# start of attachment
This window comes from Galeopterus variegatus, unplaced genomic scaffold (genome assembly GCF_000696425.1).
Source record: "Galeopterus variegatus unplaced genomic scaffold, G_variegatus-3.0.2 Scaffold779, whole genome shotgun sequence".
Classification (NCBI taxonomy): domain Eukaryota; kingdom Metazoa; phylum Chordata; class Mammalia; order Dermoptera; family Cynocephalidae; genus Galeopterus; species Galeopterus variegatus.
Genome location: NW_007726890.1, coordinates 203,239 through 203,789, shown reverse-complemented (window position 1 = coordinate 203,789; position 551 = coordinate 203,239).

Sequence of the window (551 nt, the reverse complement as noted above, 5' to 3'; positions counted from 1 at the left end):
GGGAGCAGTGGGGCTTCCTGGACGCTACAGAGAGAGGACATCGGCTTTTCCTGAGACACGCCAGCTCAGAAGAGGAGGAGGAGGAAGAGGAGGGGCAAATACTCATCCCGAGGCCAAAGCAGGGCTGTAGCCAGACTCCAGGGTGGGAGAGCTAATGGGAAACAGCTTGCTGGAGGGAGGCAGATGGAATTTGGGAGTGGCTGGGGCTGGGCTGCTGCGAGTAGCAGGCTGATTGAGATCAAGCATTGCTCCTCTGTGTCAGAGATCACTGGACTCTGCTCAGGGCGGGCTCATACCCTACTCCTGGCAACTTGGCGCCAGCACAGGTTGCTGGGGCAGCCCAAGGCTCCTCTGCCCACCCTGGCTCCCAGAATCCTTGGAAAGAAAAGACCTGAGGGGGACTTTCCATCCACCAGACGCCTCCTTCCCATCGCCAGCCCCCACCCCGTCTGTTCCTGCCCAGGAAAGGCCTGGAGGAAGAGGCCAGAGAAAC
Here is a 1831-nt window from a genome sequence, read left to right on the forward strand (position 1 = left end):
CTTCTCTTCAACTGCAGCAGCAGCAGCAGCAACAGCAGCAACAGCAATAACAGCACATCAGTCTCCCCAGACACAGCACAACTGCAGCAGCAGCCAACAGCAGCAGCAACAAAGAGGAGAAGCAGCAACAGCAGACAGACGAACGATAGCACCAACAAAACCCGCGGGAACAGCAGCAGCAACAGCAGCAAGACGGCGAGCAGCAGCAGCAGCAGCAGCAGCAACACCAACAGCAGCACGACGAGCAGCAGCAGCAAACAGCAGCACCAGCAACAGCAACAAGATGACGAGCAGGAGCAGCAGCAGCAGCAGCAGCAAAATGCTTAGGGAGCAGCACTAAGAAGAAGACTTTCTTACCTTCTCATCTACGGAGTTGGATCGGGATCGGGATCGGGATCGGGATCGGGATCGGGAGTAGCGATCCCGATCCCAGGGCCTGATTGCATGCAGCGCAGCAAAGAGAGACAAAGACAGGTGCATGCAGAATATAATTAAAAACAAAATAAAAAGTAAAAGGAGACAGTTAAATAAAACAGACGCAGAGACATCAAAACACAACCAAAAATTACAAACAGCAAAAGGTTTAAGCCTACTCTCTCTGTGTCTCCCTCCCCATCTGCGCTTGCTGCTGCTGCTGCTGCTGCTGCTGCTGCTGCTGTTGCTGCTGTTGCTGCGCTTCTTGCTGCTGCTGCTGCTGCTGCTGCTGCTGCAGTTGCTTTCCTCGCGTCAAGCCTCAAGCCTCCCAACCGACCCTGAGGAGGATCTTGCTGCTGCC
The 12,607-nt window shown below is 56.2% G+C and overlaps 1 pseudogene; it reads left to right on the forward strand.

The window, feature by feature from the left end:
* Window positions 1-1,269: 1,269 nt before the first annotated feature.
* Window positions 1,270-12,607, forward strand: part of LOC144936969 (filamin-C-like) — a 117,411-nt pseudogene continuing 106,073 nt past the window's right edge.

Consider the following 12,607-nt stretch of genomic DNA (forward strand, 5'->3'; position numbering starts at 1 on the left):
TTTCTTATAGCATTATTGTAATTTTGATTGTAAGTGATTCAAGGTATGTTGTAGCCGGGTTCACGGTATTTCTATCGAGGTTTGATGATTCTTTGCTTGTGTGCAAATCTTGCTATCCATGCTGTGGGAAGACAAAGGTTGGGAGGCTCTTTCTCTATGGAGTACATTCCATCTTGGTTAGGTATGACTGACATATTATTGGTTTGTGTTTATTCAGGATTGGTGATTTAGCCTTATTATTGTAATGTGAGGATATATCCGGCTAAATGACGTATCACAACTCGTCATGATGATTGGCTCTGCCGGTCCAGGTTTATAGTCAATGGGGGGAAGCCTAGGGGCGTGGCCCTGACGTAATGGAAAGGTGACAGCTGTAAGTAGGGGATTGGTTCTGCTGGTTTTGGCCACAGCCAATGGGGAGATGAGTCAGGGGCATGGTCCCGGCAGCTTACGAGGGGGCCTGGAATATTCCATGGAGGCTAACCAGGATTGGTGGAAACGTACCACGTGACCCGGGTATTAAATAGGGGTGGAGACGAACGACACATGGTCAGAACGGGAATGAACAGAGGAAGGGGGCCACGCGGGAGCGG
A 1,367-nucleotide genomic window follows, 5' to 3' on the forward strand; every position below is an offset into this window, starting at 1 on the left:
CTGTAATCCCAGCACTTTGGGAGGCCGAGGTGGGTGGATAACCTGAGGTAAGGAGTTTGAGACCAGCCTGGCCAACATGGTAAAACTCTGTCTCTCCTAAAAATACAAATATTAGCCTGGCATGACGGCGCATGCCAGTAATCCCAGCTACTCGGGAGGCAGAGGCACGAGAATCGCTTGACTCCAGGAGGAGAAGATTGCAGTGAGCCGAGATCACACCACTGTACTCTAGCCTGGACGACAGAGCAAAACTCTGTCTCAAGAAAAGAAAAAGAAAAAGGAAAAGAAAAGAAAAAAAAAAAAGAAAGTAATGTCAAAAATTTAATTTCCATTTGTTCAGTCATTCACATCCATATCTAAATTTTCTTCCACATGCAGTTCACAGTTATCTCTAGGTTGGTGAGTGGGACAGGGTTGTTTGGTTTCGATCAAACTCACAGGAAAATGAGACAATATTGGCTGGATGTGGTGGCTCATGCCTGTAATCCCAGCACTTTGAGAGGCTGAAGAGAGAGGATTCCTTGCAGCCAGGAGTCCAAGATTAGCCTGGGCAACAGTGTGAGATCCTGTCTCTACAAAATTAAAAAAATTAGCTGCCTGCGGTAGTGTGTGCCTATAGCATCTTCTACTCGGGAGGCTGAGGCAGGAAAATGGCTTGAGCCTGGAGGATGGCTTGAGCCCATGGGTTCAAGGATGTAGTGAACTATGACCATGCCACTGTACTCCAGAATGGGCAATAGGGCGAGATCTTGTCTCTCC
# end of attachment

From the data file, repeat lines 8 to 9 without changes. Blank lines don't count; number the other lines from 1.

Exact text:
CTTCTCTTCAACTGCAGCAGCAGCAGCAGCAACAGCAGCAACAGCAATAACAGCACATCAGTCTCCCCAGACACAGCACAACTGCAGCAGCAGCCAACAGCAGCAGCAACAAAGAGGAGAAGCAGCAACAGCAGACAGACGAACGATAGCACCAACAAAACCCGCGGGAACAGCAGCAGCAACAGCAGCAAGACGGCGAGCAGCAGCAGCAGCAGCAGCAGCAACACCAACAGCAGCACGACGAGCAGCAGCAGCAAACAGCAGCACCAGCAACAGCAACAAGATGACGAGCAGGAGCAGCAGCAGCAGCAGCAGCAAAATGCTTAGGGAGCAGCACTAAGAAGAAGACTTTCTTACCTTCTCATCTACGGAGTTGGATCGGGATCGGGATCGGGATCGGGATCGGGATCGGGAGTAGCGATCCCGATCCCAGGGCCTGATTGCATGCAGCGCAGCAAAGAGAGACAAAGACAGGTGCATGCAGAATATAATTAAAAACAAAATAAAAAGTAAAAGGAGACAGTTAAATAAAACAGACGCAGAGACATCAAAACACAACCAAAAATTACAAACAGCAAAAGGTTTAAGCCTACTCTCTCTGTGTCTCCCTCCCCATCTGCGCTTGCTGCTGCTGCTGCTGCTGCTGCTGCTGCTGCTGTTGCTGCTGTTGCTGCGCTTCTTGCTGCTGCTGCTGCTGCTGCTGCTGCTGCAGTTGCTTTCCTCGCGTCAAGCCTCAAGCCTCCCAACCGACCCTGAGGAGGATCTTGCTGCTGCC
The 12,607-nt window shown below is 56.2% G+C and overlaps 1 pseudogene; it reads left to right on the forward strand.